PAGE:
SCA Apprentice Scouting

My first published novel, ‘American Rust,’ took three and a half years of full-time work to write. But I wrote two apprentice novels before that.

Philipp Meyer
A potter teaching.
Photo by Shane Albuquerque on Unsplash

You probably know an apprentice is someone learning a trade. For Meyer it was writing novels. In the SCA it can be any pre-17th century craft. Or multiple crafts based on a theme you choose.

In the Middle Ages apprentices were legally bound to a master craftsman. In the SCA there’s a sorta similar relationship. For laurel’s their student is called an apprentice.

So, how do you become a laurel’s apprentice? Are there specific steps you follow?

It’s a process. It begins when you have an affinity with an SCA Laurel. That affinity doesn’t have to be based on a shared skill, persona, or even similar Kingdoms. If you’re not already their friend and sometimes if you are, you send out feelers. You say something that lets the peer know you’d like to be more than hangout-friends. You’re scouting.

Ok, but what’s the typical way you do that? Sorry folks I don’t have an answer for you. There’s no set person that must ask. Either the Laurel or the interested friend can do it. The tough part is some peers have a preference. If you think that’s case you might ask an intermediate friend to help. To act as your matchmaker.

Once you both agree the next step is also fuzzy. Together you explore what you expect. Determine what the relationship means to you and the other person. The length of time this takes isn’t set, it just depends. Some laurels even insist on this trial period and go so far as calling you their “student”.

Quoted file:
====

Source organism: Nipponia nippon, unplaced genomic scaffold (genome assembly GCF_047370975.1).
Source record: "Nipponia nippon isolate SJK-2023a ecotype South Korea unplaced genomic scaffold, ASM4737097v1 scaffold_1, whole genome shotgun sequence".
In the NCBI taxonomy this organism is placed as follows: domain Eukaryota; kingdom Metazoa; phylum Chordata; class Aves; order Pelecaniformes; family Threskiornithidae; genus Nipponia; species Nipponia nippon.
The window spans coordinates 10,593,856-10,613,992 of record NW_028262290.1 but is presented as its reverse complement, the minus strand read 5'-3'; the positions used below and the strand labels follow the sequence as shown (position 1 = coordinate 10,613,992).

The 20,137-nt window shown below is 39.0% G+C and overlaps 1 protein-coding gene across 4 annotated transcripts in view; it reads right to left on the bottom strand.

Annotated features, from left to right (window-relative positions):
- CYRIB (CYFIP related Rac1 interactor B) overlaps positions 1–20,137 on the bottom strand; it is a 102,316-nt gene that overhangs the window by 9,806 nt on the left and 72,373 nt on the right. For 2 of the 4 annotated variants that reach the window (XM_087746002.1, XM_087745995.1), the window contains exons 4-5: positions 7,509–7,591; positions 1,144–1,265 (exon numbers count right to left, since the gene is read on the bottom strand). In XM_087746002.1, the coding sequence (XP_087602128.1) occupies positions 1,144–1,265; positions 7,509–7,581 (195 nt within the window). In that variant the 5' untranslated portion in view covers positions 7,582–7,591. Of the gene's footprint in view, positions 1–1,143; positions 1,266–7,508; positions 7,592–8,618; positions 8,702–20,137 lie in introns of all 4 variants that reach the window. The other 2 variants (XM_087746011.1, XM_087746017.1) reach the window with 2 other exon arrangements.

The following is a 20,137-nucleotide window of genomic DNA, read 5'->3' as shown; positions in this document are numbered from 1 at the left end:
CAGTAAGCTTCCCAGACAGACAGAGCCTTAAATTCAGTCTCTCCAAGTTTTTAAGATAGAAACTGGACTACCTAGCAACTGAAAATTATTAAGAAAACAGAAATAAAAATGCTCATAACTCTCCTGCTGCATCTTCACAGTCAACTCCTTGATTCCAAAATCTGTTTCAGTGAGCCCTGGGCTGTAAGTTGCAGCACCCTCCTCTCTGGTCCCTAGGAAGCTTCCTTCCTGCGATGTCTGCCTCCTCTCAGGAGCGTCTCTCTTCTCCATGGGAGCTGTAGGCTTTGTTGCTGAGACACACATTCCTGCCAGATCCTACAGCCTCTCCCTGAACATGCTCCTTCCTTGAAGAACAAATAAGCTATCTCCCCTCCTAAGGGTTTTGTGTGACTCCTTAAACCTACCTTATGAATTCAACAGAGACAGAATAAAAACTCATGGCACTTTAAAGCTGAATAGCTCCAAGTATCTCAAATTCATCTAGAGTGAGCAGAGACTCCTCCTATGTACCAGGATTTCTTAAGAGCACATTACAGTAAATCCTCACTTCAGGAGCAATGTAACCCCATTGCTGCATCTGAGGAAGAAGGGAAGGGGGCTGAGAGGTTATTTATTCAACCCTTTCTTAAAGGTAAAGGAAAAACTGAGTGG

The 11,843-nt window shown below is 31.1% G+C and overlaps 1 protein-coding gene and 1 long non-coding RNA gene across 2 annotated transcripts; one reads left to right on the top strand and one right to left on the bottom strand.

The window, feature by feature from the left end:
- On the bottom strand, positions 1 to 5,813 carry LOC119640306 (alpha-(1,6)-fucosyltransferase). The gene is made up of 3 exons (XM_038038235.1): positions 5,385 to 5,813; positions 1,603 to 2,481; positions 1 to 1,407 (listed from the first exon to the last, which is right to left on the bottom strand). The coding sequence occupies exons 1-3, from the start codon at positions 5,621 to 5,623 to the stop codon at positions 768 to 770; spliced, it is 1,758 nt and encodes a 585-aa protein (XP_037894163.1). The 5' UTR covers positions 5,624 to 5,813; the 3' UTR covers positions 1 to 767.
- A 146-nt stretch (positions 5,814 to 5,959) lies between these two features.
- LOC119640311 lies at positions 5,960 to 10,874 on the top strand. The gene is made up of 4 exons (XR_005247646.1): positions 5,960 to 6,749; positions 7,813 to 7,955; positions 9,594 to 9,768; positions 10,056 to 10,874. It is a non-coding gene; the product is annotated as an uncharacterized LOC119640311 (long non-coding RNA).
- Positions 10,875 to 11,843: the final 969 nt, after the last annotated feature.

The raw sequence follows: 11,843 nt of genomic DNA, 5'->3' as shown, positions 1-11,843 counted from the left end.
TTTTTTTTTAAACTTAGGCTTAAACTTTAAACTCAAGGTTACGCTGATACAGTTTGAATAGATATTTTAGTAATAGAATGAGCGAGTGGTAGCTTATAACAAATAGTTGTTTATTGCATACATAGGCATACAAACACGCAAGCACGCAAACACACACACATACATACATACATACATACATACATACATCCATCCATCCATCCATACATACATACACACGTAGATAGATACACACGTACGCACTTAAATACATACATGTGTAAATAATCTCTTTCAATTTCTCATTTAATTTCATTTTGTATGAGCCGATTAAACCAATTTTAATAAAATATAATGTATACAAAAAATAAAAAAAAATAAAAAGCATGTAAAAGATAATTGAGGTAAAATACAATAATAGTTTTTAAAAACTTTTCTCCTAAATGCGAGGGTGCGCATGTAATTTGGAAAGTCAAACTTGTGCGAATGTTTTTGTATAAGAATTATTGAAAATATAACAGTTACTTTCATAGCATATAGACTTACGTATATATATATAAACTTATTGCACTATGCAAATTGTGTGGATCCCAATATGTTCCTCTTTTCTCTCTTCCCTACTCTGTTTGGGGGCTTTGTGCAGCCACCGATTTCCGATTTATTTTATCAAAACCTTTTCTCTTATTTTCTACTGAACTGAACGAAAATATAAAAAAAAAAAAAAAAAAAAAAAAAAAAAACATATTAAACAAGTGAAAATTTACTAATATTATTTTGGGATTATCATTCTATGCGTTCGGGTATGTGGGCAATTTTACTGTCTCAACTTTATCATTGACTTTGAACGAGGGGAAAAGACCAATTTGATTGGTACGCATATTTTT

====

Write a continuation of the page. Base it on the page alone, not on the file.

By now you’re probably asking, “Why is this so ill-defined and murky?

Laurel-apprentice relationships are different one to another. They’re even distinct within the same household. Parents don’t treat all their children the same. But most try not to favor one over another. The important thing is what you both make of your relationship. 

My first Laurel, M. Agnes de Lanvallei was subtle and slow-walked the process. We worked well together and I learned much even though our crafts were different. To me this seemed to last years, but it was only months. And they were some of the best months we shared.

If you already know each other well the exploration phase may be just chatting over coffee about both your expectations. It may also include many emails and texts. Some laurels also assign you a specific project or two. When I do that I’m checking how you learn, what you know and whether you fulfill assignments in a timely manner. For me these are in the form of a quest.  

There’s much to consider during this time. How can the laurel aid the student? How the student receives coaching? Do you have a kindred connection? It’s a time you learn each other’s common behaviors, communication style and preferred learning method. And – importantly – how well you work together and have fun.

After this you both decide again you want to continue the learning relationship. If you want to take it farther you agree to reveal it to others. You commit publicly to it for at least a year and a day.   

Related Prior Post: Student To A Peer

Categories: Musings

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